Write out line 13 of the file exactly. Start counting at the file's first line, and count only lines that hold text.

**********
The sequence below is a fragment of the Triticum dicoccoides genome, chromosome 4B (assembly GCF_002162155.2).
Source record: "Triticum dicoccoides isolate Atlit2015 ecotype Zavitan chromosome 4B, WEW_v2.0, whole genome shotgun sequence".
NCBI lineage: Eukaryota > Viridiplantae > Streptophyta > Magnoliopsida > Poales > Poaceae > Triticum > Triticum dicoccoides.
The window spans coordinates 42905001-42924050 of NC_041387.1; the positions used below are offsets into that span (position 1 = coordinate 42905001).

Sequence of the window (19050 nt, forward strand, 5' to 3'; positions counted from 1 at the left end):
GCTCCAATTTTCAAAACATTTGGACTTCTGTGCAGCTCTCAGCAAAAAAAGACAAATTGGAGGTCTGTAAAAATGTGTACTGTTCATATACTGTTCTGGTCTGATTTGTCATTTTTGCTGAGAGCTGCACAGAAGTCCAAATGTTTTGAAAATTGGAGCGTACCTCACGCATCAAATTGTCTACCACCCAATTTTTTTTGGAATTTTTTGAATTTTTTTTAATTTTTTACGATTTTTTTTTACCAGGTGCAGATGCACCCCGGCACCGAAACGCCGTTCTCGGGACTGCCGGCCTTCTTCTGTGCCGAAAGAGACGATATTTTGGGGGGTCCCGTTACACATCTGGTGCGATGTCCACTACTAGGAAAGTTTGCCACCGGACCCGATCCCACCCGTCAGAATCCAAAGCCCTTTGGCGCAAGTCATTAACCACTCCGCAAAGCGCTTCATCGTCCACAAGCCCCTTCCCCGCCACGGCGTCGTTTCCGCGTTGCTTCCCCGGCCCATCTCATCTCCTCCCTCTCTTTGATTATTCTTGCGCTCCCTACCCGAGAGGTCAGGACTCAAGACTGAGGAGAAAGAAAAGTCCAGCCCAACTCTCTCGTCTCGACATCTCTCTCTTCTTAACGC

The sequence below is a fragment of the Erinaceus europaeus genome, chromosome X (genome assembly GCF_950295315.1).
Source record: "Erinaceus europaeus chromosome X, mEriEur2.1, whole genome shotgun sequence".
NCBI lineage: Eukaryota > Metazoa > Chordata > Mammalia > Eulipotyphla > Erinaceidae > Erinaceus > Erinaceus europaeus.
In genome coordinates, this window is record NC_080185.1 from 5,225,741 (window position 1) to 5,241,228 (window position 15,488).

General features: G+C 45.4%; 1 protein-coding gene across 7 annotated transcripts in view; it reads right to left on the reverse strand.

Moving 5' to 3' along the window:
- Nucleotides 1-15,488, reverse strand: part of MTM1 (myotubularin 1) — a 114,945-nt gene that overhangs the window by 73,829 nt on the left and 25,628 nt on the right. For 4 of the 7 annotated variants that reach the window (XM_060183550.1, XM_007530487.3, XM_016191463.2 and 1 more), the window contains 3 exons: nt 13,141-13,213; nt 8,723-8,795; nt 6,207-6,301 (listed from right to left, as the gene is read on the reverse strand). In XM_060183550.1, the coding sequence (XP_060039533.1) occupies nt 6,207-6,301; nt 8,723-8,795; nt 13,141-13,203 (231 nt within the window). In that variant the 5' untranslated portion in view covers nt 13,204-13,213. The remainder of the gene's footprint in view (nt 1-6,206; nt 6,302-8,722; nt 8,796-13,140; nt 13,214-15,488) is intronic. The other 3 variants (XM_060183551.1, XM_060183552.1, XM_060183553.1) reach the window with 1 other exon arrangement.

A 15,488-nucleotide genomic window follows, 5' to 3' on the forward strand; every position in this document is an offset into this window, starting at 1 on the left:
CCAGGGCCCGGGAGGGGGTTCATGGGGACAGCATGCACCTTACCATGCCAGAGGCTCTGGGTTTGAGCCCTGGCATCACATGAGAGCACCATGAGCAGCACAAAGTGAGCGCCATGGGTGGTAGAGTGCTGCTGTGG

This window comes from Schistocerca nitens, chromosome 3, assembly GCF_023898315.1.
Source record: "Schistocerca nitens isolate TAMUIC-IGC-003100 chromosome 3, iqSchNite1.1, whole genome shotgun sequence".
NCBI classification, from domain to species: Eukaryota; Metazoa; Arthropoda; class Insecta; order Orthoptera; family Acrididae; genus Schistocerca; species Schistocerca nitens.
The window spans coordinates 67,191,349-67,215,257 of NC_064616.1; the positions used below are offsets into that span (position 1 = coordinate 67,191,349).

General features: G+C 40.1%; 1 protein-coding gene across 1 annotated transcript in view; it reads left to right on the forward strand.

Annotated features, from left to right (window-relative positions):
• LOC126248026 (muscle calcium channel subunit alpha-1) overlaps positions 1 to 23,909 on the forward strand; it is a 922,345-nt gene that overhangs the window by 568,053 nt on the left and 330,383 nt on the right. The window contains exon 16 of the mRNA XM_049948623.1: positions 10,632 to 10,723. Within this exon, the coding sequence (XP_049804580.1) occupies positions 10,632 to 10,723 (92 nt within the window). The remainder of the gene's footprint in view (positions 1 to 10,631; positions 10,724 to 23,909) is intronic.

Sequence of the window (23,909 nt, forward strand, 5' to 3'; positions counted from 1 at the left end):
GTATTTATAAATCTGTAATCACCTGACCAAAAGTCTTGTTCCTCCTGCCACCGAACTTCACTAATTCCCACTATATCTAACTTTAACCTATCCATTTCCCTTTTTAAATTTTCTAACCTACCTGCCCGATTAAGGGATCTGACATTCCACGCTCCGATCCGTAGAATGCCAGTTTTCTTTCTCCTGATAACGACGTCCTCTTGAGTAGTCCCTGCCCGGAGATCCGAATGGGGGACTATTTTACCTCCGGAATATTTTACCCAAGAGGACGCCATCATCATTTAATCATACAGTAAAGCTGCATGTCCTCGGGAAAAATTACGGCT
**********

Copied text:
- Nucleotides 1-15,488, reverse strand: part of MTM1 (myotubularin 1) — a 114,945-nt gene that overhangs the window by 73,829 nt on the left and 25,628 nt on the right. For 4 of the 7 annotated variants that reach the window (XM_060183550.1, XM_007530487.3, XM_016191463.2 and 1 more), the window contains 3 exons: nt 13,141-13,213; nt 8,723-8,795; nt 6,207-6,301 (listed from right to left, as the gene is read on the reverse strand). In XM_060183550.1, the coding sequence (XP_060039533.1) occupies nt 6,207-6,301; nt 8,723-8,795; nt 13,141-13,203 (231 nt within the window). In that variant the 5' untranslated portion in view covers nt 13,204-13,213. The remainder of the gene's footprint in view (nt 1-6,206; nt 6,302-8,722; nt 8,796-13,140; nt 13,214-15,488) is intronic. The other 3 variants (XM_060183551.1, XM_060183552.1, XM_060183553.1) reach the window with 1 other exon arrangement.